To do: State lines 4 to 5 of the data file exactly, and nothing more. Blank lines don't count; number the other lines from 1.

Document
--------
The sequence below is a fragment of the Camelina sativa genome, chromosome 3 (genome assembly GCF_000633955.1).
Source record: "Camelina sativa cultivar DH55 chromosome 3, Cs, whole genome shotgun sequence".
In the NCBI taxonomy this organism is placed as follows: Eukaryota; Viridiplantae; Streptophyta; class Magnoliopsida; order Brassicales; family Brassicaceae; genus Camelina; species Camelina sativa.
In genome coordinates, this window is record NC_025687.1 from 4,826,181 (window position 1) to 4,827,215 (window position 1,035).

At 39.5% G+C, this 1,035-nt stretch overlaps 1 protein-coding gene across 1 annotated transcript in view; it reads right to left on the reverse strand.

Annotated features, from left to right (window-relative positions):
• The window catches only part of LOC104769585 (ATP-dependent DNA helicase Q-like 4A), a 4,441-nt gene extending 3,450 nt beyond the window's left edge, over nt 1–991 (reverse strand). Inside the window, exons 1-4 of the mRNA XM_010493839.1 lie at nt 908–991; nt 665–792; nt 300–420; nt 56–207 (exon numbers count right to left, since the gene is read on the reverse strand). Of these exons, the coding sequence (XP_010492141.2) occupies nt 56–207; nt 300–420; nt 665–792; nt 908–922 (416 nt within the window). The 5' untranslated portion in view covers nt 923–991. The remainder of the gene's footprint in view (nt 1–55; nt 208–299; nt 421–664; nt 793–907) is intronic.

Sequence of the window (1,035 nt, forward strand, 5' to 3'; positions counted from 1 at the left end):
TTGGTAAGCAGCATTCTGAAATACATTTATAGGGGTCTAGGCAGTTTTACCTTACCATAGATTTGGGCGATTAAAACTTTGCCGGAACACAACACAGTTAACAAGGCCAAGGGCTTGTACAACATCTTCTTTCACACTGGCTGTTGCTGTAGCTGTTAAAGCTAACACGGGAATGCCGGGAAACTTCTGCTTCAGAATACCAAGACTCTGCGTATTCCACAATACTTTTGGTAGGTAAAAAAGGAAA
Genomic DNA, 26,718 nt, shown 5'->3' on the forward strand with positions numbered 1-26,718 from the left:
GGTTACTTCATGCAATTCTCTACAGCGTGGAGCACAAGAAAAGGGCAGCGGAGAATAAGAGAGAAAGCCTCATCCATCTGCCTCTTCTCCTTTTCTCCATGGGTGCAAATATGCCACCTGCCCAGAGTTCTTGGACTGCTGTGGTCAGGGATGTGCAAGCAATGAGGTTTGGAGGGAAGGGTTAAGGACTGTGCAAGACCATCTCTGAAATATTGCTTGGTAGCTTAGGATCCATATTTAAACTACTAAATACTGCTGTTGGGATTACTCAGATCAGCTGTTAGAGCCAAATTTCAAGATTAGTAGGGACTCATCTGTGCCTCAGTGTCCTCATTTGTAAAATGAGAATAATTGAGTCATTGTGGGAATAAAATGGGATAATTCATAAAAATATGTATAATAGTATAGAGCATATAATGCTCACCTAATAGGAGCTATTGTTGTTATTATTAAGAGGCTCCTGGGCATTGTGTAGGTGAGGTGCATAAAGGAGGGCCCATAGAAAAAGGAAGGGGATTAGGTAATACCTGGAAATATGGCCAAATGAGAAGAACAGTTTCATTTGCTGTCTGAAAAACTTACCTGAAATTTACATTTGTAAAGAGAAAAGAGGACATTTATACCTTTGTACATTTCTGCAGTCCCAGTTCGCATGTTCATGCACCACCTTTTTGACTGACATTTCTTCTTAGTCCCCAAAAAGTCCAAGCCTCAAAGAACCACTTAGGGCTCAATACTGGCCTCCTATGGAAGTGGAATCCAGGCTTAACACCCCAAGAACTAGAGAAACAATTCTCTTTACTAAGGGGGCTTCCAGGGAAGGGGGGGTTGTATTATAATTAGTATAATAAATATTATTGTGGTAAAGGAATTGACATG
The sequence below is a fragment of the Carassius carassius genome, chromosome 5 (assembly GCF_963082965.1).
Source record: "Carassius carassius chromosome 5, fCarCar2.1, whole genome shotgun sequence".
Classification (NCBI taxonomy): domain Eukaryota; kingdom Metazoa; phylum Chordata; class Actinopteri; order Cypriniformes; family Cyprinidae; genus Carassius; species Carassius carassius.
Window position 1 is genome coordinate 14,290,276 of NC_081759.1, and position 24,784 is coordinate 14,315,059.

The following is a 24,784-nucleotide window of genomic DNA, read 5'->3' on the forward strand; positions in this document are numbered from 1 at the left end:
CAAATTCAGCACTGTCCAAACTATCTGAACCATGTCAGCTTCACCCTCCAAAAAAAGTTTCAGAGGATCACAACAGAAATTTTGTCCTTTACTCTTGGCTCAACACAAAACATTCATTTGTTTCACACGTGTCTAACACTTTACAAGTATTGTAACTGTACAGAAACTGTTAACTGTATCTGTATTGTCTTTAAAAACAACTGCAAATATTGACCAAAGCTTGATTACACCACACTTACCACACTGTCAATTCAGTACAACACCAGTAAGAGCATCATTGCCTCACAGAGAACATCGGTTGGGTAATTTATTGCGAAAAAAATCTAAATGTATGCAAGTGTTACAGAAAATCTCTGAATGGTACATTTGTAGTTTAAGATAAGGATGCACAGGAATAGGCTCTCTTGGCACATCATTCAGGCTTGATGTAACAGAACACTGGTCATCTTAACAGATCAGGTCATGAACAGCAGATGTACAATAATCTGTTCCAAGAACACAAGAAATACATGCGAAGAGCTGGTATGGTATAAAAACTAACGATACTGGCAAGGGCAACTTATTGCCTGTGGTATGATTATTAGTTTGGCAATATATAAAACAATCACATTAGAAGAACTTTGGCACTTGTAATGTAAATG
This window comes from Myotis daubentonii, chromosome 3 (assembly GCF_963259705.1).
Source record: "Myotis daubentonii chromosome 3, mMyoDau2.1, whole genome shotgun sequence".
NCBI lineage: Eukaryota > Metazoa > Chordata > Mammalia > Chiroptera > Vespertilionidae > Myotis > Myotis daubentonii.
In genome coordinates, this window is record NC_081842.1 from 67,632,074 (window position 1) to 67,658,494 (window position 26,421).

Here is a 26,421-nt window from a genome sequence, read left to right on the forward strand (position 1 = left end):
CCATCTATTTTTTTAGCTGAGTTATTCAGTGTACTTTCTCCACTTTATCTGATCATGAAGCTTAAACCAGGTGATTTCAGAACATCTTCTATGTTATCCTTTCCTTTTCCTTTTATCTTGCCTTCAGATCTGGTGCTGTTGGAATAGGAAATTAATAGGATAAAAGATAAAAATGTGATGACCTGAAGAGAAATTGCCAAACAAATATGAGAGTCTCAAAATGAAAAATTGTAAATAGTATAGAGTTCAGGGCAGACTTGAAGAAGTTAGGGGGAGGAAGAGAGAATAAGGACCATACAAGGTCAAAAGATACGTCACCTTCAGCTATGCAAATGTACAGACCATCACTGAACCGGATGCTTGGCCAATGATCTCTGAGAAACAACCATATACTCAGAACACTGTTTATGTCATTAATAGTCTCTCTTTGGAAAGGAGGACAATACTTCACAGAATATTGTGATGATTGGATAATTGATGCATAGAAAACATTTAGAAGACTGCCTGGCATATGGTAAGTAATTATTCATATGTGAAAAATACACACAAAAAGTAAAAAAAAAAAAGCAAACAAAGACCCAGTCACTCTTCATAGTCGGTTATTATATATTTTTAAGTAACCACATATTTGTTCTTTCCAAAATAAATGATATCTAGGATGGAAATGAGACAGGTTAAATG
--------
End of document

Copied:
In genome coordinates, this window is record NC_025687.1 from 4,826,181 (window position 1) to 4,827,215 (window position 1,035).

At 39.5% G+C, this 1,035-nt stretch overlaps 1 protein-coding gene across 1 annotated transcript in view; it reads right to left on the reverse strand.